M&S faces criticism for 'misleading' Percy Pigs packaging
Percy Pigs might be a humble animal shaped sweet but the product has already faced its fair share of controversy.
Last year, there was uproar when the recipe changed to remove gelatine and make all the sweets vegetarian.
But now, M&S is facing more criticism over what is included on the packaging.
The front of the packets of Percys include phrases like ‘Made with real fruit juice’, ‘No artificial colours or flavourings’.
On the back, ingredients are listed as glucose syrup, sugar and glucose-fructose syrup, followed by fruit juice, which also contains natural sugar.
At the launch of his National Food Strategy -an independent review across government, covering the whole food chain, from field to fork – restaurateur and report author Henry Dimbleby said that he thinks these phrases are ‘misleading’, as reported by the Guardian.
In the report itself, which has been released today, he said: ‘One of the most egregious sins of the modern food industry is its habit of clothing itself, and its products, in false virtue.
‘“No added sugar” is the boast on Innocent’s lemon and lime-flavoured Juicy Water – quite omitting to mention the eight teaspoons-worth of natural sugars from grapes and pears.
‘“No artificial colours or artificial flavourings” trills the packaging for Percy Pig, the “soft gums made with fruit juice”.
‘These can be found near the tills at Marks & Spencer, within spontaneous reach of tiny hands. How many parents take the time to check the ingredients list?
‘If they did, they might (assuming they know how ingredient lists work) be agog to find that the three largest ingredients by weight are glucose syrup, sugar and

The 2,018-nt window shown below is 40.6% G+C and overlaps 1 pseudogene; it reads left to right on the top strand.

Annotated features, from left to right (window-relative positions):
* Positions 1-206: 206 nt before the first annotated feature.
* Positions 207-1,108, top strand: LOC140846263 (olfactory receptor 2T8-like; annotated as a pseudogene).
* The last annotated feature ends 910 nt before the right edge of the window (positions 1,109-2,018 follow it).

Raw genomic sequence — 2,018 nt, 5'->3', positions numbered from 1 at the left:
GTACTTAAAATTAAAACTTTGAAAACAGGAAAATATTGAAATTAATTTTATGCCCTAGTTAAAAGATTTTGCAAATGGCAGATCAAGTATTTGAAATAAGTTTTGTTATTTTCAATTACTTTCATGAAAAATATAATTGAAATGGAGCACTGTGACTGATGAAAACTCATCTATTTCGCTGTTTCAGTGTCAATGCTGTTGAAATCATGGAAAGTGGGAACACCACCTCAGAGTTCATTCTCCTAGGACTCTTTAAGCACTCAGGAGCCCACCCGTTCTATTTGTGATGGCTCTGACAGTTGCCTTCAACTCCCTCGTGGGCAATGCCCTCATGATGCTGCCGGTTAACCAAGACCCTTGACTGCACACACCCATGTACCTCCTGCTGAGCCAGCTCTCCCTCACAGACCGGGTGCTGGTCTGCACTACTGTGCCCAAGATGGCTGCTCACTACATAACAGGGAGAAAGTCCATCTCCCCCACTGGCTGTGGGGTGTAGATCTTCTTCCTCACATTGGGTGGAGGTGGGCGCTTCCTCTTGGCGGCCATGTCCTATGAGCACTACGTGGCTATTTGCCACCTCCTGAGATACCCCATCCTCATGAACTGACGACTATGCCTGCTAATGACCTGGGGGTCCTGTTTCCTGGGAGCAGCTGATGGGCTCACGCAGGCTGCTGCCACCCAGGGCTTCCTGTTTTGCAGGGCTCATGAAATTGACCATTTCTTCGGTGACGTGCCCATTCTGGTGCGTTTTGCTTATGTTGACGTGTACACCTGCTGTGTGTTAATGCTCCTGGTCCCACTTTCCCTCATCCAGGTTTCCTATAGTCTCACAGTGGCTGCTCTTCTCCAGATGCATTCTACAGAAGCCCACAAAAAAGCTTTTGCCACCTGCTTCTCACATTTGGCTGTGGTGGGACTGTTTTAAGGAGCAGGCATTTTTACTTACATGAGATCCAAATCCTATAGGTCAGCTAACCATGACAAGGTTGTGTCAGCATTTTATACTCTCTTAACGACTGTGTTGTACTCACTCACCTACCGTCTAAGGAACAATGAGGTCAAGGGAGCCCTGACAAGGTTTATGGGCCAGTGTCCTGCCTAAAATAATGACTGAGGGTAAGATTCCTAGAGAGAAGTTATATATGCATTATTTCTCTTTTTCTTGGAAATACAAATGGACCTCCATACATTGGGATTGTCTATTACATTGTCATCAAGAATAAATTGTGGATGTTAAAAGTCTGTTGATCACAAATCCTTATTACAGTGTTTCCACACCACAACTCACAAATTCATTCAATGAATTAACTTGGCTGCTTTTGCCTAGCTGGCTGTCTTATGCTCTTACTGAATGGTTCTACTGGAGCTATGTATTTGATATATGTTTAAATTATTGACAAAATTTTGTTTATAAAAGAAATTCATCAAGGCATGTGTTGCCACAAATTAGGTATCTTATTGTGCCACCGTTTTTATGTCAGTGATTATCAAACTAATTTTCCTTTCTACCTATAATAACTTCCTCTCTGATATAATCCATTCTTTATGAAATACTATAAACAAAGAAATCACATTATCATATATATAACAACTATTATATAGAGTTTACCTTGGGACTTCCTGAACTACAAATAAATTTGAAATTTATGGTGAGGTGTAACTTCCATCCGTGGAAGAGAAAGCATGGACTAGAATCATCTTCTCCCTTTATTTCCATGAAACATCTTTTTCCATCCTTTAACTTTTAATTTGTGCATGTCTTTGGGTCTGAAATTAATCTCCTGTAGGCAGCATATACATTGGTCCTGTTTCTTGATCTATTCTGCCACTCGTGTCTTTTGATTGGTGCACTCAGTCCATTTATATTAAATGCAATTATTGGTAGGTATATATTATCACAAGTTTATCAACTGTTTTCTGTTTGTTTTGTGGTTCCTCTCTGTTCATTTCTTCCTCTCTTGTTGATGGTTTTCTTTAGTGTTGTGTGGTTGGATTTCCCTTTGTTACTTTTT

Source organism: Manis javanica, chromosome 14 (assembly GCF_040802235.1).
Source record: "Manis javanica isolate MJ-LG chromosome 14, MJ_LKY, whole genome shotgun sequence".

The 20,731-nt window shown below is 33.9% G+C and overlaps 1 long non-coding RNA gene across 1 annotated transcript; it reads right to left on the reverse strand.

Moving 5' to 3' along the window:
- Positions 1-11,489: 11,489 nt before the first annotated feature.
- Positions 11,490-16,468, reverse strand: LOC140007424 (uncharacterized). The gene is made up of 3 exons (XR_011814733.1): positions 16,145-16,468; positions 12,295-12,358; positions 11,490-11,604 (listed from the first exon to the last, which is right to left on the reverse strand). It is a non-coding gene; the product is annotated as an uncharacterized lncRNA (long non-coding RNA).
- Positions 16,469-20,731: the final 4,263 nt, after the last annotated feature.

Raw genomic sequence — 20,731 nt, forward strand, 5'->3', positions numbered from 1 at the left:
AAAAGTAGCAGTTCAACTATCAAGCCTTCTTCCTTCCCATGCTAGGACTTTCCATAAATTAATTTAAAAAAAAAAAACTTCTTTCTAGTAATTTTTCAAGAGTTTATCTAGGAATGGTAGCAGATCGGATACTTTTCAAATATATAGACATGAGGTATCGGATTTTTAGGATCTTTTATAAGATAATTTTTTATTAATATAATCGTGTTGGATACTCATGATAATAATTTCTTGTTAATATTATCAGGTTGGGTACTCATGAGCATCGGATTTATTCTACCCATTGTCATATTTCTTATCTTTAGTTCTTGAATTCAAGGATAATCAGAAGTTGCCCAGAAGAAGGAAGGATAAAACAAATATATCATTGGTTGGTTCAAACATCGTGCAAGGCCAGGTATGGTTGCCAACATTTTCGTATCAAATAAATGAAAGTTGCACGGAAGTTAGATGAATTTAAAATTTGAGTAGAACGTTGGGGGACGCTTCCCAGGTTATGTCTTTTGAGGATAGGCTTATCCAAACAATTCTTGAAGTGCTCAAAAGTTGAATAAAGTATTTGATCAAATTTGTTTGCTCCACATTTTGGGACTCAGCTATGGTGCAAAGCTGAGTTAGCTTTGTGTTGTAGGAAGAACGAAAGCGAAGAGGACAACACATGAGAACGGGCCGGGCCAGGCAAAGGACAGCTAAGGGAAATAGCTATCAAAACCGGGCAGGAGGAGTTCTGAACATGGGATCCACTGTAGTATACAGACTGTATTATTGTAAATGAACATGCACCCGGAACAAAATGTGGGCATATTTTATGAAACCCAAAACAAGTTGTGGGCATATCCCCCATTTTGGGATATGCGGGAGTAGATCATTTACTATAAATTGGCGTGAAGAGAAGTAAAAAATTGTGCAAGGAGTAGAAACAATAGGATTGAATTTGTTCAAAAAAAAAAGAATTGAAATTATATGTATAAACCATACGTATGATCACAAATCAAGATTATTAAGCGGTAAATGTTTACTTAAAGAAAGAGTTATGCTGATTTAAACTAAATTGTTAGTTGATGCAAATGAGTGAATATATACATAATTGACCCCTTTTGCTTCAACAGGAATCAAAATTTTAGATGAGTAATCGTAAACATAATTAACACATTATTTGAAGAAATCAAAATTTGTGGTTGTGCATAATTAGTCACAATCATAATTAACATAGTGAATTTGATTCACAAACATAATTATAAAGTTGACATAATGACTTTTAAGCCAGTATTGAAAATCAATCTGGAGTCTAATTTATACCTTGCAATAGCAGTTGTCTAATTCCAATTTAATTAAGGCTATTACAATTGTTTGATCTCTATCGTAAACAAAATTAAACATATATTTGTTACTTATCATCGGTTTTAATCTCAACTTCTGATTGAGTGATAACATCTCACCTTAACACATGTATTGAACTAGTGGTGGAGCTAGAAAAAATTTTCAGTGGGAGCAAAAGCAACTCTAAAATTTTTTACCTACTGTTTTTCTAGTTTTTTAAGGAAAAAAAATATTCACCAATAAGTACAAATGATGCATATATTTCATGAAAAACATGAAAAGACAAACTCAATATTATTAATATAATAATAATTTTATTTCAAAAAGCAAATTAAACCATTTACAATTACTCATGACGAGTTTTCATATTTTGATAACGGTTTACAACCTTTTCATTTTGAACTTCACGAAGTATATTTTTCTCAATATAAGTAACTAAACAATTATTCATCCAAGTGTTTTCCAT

‘I single out Marks & Spencer here, not because it is the biggest sinner, but because it is such a well trusted company.
‘A British institution, M&S has the pledge “we always strive to do the right thing” as one of its guiding principles. If M&S – which is a great deal more scrupulous than many food companies – is guilty of such trickery, you can be sure the practice is ubiquitous.’
Of course, most people realise that sweets contain sugar but the report suggests that adding these phrases makes people think they are somehow better than other choices.
The report then went on to highlight other phrases which suggest that products are healthier but don’t always show the full picture.
It says: ‘Food packaging is increasingly littered with boasts that, if not quite lies, are at least wilfully misleading.
‘“Low fat” often means high starch, but it never says so. The words “free from” and “less” are sprinkled around without context. “Free from” refined sugar, but rigid with fruit sugars? Nutritional values – calories, salt, sugar etc – are given “per portion”, even when a portion bears no resemblance to the quantity on offer.’
An M&S spokesperson said: ‘All our products have clear labelling so that customers can make informed choices about what they buy.
‘All our Percy Pigs are made with natural fruit juices and no artificial colours or flavourings and last year we also introduced a range of Percy Pigs with one third less sugar.’
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